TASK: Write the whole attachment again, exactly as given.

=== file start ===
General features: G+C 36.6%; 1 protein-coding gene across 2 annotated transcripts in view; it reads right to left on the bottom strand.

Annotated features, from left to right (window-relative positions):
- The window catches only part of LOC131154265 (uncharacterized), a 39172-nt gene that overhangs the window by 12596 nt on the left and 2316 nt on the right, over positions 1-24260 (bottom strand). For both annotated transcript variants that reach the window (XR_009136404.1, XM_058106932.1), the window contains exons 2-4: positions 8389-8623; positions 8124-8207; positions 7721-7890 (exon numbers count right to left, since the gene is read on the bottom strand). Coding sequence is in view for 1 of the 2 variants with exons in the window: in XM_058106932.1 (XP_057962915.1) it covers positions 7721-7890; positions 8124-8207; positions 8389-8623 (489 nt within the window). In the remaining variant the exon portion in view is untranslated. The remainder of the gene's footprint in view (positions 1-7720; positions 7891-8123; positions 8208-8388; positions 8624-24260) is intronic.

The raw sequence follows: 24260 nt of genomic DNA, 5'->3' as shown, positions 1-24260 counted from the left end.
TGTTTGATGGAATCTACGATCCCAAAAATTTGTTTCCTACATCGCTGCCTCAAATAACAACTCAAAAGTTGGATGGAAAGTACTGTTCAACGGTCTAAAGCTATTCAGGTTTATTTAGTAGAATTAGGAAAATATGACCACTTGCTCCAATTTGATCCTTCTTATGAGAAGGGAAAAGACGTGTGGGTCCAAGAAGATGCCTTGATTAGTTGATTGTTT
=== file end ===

General features: G+C 36.6%; 1 protein-coding gene across 2 annotated transcripts in view; it reads right to left on the bottom strand.

Annotated features, from left to right (window-relative positions):
- The window catches only part of LOC131154265 (uncharacterized), a 39172-nt gene that overhangs the window by 12596 nt on the left and 2316 nt on the right, over positions 1-24260 (bottom strand). For both annotated transcript variants that reach the window (XR_009136404.1, XM_058106932.1), the window contains exons 2-4: positions 8389-8623; positions 8124-8207; positions 7721-7890 (exon numbers count right to left, since the gene is read on the bottom strand). Coding sequence is in view for 1 of the 2 variants with exons in the window: in XM_058106932.1 (XP_057962915.1) it covers positions 7721-7890; positions 8124-8207; positions 8389-8623 (489 nt within the window). In the remaining variant the exon portion in view is untranslated. The remainder of the gene's footprint in view (positions 1-7720; positions 7891-8123; positions 8208-8388; positions 8624-24260) is intronic.

The raw sequence follows: 24260 nt of genomic DNA, 5'->3' as shown, positions 1-24260 counted from the left end.
TGTTTGATGGAATCTACGATCCCAAAAATTTGTTTCCTACATCGCTGCCTCAAATAACAACTCAAAAGTTGGATGGAAAGTACTGTTCAACGGTCTAAAGCTATTCAGGTTTATTTAGTAGAATTAGGAAAATATGACCACTTGCTCCAATTTGATCCTTCTTATGAGAAGGGAAAAGACGTGTGGGTCCAAGAAGATGCCTTGATTAGTTGATTGTTT